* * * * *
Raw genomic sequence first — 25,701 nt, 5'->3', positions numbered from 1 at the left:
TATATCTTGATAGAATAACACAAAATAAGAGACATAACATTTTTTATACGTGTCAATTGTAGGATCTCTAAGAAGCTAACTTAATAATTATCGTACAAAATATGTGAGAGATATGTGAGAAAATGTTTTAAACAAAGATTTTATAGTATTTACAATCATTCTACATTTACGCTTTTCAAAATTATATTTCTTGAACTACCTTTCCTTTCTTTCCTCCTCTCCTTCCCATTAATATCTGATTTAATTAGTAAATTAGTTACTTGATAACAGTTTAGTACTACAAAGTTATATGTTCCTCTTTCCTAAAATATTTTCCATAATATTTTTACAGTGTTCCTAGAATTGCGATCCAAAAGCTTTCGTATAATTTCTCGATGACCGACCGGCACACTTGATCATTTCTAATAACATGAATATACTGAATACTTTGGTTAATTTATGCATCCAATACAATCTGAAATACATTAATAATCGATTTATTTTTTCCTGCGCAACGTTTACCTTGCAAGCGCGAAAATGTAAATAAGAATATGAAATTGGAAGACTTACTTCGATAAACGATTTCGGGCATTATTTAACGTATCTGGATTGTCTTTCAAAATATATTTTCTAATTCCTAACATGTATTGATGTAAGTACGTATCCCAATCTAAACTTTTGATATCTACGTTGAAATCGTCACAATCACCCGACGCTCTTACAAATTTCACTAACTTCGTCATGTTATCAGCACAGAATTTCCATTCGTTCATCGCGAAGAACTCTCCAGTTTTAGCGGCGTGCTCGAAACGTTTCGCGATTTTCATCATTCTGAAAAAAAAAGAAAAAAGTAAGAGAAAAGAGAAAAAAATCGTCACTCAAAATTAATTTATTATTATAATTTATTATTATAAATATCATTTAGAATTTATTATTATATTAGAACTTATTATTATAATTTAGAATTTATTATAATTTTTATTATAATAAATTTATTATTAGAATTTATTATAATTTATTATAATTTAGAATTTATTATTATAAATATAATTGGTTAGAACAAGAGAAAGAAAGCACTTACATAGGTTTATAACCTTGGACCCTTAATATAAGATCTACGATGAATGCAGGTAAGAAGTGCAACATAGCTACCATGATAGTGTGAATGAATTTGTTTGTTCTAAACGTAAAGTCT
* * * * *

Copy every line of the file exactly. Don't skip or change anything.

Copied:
Raw genomic sequence first — 25,701 nt, 5'->3', positions numbered from 1 at the left:
TATATCTTGATAGAATAACACAAAATAAGAGACATAACATTTTTTATACGTGTCAATTGTAGGATCTCTAAGAAGCTAACTTAATAATTATCGTACAAAATATGTGAGAGATATGTGAGAAAATGTTTTAAACAAAGATTTTATAGTATTTACAATCATTCTACATTTACGCTTTTCAAAATTATATTTCTTGAACTACCTTTCCTTTCTTTCCTCCTCTCCTTCCCATTAATATCTGATTTAATTAGTAAATTAGTTACTTGATAACAGTTTAGTACTACAAAGTTATATGTTCCTCTTTCCTAAAATATTTTCCATAATATTTTTACAGTGTTCCTAGAATTGCGATCCAAAAGCTTTCGTATAATTTCTCGATGACCGACCGGCACACTTGATCATTTCTAATAACATGAATATACTGAATACTTTGGTTAATTTATGCATCCAATACAATCTGAAATACATTAATAATCGATTTATTTTTTCCTGCGCAACGTTTACCTTGCAAGCGCGAAAATGTAAATAAGAATATGAAATTGGAAGACTTACTTCGATAAACGATTTCGGGCATTATTTAACGTATCTGGATTGTCTTTCAAAATATATTTTCTAATTCCTAACATGTATTGATGTAAGTACGTATCCCAATCTAAACTTTTGATATCTACGTTGAAATCGTCACAATCACCCGACGCTCTTACAAATTTCACTAACTTCGTCATGTTATCAGCACAGAATTTCCATTCGTTCATCGCGAAGAACTCTCCAGTTTTAGCGGCGTGCTCGAAACGTTTCGCGATTTTCATCATTCTGAAAAAAAAAGAAAAAAGTAAGAGAAAAGAGAAAAAAATCGTCACTCAAAATTAATTTATTATTATAATTTATTATTATAAATATCATTTAGAATTTATTATTATATTAGAACTTATTATTATAATTTAGAATTTATTATAATTTTTATTATAATAAATTTATTATTAGAATTTATTATAATTTATTATAATTTAGAATTTATTATTATAAATATAATTGGTTAGAACAAGAGAAAGAAAGCACTTACATAGGTTTATAACCTTGGACCCTTAATATAAGATCTACGATGAATGCAGGTAAGAAGTGCAACATAGCTACCATGATAGTGTGAATGAATTTGTTTGTTCTAAACGTAAAGTCT